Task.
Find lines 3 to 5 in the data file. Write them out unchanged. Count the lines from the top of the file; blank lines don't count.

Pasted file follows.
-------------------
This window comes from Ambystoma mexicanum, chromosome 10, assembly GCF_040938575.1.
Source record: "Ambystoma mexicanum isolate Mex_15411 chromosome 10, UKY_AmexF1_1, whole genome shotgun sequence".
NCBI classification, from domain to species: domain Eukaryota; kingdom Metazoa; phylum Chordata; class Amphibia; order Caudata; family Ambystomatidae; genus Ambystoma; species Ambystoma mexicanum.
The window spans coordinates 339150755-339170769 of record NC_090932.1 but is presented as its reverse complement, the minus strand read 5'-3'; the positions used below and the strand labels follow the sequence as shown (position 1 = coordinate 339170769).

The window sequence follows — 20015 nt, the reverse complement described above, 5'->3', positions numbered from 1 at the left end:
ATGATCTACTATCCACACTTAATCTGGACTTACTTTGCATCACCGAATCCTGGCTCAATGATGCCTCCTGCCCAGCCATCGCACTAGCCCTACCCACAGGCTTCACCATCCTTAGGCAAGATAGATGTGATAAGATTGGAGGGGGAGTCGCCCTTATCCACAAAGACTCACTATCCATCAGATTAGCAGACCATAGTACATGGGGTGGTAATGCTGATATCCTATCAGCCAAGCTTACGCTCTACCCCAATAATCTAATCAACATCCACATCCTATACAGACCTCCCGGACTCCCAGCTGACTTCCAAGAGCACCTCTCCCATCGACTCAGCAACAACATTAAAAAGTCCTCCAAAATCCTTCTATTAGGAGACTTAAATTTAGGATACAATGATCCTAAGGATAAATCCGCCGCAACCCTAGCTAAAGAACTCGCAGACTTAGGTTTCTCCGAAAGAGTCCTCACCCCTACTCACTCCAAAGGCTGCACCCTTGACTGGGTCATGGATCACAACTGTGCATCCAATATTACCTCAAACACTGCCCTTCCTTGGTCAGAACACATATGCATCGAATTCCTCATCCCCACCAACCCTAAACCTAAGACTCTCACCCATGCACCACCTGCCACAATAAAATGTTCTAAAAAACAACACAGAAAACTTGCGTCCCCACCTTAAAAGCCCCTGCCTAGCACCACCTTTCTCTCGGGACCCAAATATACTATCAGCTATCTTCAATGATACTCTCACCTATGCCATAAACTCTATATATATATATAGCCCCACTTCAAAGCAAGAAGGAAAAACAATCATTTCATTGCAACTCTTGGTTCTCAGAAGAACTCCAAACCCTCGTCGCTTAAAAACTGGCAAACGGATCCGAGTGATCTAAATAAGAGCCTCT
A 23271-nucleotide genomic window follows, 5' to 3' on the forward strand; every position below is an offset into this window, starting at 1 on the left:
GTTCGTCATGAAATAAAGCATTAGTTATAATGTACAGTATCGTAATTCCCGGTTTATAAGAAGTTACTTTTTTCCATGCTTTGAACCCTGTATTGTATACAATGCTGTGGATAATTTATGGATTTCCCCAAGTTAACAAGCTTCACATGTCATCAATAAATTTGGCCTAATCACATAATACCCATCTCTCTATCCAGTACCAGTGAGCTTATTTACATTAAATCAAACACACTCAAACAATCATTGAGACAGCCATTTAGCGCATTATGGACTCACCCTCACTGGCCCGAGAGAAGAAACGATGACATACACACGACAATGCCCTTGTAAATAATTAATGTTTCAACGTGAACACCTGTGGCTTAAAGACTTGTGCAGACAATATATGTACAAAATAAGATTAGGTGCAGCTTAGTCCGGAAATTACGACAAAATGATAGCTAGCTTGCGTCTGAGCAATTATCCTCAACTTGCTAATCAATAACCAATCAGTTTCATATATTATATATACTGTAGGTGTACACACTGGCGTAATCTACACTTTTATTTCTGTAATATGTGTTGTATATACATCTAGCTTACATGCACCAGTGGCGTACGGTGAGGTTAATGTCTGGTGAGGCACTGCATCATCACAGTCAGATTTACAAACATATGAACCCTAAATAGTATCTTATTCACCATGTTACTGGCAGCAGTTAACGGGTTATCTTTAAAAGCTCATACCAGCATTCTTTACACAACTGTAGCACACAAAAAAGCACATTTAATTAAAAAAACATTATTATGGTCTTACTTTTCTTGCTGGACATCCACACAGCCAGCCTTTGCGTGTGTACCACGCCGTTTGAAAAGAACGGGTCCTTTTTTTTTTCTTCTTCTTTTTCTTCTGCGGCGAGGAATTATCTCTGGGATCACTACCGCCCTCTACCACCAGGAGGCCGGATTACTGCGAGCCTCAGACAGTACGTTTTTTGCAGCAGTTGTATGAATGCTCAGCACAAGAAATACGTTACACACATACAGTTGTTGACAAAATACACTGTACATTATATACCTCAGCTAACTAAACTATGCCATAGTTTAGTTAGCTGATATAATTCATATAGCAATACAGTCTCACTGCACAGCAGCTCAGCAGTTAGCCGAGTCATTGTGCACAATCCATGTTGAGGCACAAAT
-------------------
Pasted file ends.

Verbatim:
NCBI classification, from domain to species: domain Eukaryota; kingdom Metazoa; phylum Chordata; class Amphibia; order Caudata; family Ambystomatidae; genus Ambystoma; species Ambystoma mexicanum.
The window spans coordinates 339150755-339170769 of record NC_090932.1 but is presented as its reverse complement, the minus strand read 5'-3'; the positions used below and the strand labels follow the sequence as shown (position 1 = coordinate 339170769).

The window sequence follows — 20015 nt, the reverse complement described above, 5'->3', positions numbered from 1 at the left end: